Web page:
Hackers hit CD Projekt Red, steal data, ask for ransom
Polish game developer CD Projekt Red has been hit by hackers, who breached its internal network, stole data, encrypted some devices, and asked for a ransom to not sell of leak online sensitive company documents and the source code of some of their more popular games.
The company discovered the breach on Monday and announced on Tuesday that they won’t be paying the ransom.
What happened and what now?
The company categorized the attack as targeted, and admitted that the attacker managed to access the company’s internal network and “collected certain data belonging to CD PROJEKT capital group.”
“Although some devices in out network have been encrypted, our backups remain intact. We have already secured out IT infrastructure and begun restoring the data,” the company noted.
“We will not give in to the demands nor negotiate with the actor, being aware that this may eventually lead to the release of the compromised data. We are taking necessary steps to mitigate the consequences of such a release, in particular by approaching any parties that may be affected due to the breach.”
They have notified local law enforcement and the national data protection authority in Poland about the breach, and have called in IT forensic specialists to investigate. For the moment, it seems that no personal player or user data has been compromised.
In the ransom note, the attackers claim to have exfiltrated the source code for Cyberpunk 2077, Witcher 3, Gwent and the unreleased version of Witcher 3, as well as documents related to accounting, administration, legal, HR, investor relations, and more.
This is not the first time CD Projekt Red was hit by hackers – it happened also in June 2017, when the attackers stole internal files and documents connected to early designs for the (then upcoming and long-awaited) Cyberpunk 2077 game, and threatened to publish them if the company did not pay a ransom.
That particular game was released with great fanfare in December 2020, but has been plagued by bugs and performance issues.
Bert Steppé, a researcher at F-Secure’s Tactical Defence Unit, posited that the real motivation of this latest attack is extortion, but also damaging the company’s image.
“Since the attacker’s note doesn’t look too ‘professional’, maybe it’s just an angry gamer disappointed with the Cyberpunk 2077 game?” he added.
Antti Tuomi, Principal Security Consultant at F-Secure, noted that the difficult aspect about the data being breached is that, once it has been copied, there is no reliable way to ever ensure it won’t be published and all copies deleted even if the victim pays the ransom.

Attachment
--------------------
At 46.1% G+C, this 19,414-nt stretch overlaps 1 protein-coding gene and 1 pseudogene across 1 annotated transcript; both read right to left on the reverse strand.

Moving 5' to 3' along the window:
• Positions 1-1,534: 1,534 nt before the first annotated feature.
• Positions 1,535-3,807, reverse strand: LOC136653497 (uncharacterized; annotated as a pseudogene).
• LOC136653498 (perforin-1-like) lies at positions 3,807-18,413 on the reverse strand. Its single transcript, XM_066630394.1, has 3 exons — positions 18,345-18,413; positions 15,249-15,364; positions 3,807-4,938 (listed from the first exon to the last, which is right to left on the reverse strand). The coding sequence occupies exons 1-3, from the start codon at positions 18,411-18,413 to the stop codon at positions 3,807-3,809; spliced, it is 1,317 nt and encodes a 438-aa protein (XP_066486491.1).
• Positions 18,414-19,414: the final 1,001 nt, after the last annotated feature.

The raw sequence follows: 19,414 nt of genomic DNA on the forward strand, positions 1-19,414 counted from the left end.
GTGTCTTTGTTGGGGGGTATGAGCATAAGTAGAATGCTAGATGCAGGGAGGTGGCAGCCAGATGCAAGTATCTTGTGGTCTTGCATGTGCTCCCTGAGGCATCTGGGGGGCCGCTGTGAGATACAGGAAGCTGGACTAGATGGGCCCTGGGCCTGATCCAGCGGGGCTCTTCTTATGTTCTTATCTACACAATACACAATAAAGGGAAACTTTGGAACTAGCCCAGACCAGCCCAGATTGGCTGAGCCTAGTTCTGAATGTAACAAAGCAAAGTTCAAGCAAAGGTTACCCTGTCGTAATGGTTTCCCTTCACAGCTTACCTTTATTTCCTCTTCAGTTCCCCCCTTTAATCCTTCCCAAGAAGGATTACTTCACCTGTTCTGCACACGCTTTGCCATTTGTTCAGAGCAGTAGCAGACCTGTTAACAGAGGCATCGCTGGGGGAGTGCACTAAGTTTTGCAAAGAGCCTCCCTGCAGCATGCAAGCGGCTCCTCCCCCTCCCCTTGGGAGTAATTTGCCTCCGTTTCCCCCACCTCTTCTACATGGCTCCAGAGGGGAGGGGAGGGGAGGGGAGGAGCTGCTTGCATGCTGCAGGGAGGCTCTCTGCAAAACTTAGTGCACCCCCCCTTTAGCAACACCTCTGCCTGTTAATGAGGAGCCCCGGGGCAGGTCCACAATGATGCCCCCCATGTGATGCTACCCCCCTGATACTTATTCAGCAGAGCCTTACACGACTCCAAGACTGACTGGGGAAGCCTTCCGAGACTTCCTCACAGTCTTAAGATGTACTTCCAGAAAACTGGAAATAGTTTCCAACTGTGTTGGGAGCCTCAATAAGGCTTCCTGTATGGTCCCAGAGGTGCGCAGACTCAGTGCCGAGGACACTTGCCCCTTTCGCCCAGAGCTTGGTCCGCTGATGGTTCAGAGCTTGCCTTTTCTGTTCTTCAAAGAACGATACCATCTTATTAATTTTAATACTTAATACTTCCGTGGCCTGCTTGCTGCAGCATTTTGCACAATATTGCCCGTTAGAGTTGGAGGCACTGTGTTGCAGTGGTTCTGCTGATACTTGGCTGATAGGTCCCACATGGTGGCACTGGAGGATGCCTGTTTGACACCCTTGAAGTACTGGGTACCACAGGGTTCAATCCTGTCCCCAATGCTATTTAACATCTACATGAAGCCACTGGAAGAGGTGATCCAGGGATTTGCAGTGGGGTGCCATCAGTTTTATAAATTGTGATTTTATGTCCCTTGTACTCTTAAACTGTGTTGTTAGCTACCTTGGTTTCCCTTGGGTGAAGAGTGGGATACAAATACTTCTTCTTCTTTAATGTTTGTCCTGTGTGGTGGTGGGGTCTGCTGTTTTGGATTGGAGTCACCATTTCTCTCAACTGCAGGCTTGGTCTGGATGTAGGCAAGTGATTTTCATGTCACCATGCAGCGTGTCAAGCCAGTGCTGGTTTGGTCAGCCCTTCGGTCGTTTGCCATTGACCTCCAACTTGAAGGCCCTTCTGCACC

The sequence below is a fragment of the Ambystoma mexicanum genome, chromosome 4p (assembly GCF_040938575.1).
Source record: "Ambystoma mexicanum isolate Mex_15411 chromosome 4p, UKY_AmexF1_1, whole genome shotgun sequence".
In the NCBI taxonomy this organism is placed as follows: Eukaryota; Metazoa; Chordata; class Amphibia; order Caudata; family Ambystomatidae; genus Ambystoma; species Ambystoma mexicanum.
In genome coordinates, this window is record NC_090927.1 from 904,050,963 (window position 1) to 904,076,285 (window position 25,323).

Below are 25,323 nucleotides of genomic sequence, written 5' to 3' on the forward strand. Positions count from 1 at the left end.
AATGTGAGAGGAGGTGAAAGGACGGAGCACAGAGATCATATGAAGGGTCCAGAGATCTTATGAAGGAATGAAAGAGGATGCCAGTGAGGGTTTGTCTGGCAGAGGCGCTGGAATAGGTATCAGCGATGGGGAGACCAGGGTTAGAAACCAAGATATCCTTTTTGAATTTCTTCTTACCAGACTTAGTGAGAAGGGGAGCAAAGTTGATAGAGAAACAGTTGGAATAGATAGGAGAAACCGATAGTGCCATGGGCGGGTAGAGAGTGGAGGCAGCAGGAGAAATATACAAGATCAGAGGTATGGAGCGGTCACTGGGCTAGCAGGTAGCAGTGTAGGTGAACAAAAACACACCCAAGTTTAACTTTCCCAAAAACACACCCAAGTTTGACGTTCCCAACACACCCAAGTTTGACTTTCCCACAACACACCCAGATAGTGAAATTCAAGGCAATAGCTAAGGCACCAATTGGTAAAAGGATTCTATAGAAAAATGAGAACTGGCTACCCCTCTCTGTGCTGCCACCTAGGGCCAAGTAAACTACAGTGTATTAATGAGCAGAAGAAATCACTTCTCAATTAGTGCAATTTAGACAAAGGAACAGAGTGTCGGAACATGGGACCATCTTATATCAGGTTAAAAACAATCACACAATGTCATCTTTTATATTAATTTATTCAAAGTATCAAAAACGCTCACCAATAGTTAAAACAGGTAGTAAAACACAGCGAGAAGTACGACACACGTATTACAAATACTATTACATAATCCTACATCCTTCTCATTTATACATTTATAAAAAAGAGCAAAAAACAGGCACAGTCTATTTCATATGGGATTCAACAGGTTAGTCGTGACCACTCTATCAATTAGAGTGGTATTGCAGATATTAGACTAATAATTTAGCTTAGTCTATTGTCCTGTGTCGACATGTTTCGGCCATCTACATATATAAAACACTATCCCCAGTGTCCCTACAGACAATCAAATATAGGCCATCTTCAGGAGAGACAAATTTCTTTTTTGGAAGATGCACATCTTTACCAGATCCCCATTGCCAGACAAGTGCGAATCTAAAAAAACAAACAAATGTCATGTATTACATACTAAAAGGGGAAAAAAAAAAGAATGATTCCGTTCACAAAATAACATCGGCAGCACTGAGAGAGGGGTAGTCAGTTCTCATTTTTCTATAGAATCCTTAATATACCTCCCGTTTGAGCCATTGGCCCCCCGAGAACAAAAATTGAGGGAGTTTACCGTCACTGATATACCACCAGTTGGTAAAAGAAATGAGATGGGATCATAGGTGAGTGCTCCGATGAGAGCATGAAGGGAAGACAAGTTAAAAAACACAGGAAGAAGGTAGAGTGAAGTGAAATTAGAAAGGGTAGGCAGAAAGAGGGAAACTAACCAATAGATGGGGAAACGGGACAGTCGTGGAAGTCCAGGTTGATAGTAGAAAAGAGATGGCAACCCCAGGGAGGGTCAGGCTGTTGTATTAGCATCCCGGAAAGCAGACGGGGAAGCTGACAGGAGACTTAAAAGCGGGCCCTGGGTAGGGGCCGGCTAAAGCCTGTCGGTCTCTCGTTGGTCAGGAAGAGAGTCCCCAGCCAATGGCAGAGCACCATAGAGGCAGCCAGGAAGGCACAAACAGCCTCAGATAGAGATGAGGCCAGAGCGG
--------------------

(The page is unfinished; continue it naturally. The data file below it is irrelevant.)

“CDPR is doing the right thing both for themselves and their customers by acknowledging the issue and its impact as well as informing everyone about what was affected and whether individuals should be worried about their data. Also, not agreeing to pay the ransom, even if it did cause their unreleased game source and assets to be leaked, is commendable,” he pointed out.
Iain Chidgey, VP EMEA at Sumo Logic – a company that works with game developers like SEGA Europe and The Pokemon Company – said that based on the ransom noted shared by CD Projekt Red, this appears to be an attack on the company’s software development process that led to the hackers getting in.
“Finding a tool that is not secured properly and then using lateral movement within the network to launch ransomware has become a more common approach for hackers, as it does lead to ransom payments. However, the note may not be telling the truth, and the issue may be elsewhere,” he said.
“Securing the whole software supply chain is a higher priority for companies of all kinds these days after the Solarwinds attack in late 2020. For companies where code is their product, this is even more important to get right. Putting strong observability processes in place can help in these circumstances to show where things are out of the ordinary.
“For games developers and publishers, protecting their operations involves securing game assets and IP alongside the cloud instances and services running the games instances. For the biggest games, the data volumes coming from players in the cloud leads to this being a machine readable problem and no longer a human readable issue. If we are able to observe our software supply chains and all the data loads created by online gaming instances over time, we can be more secure.”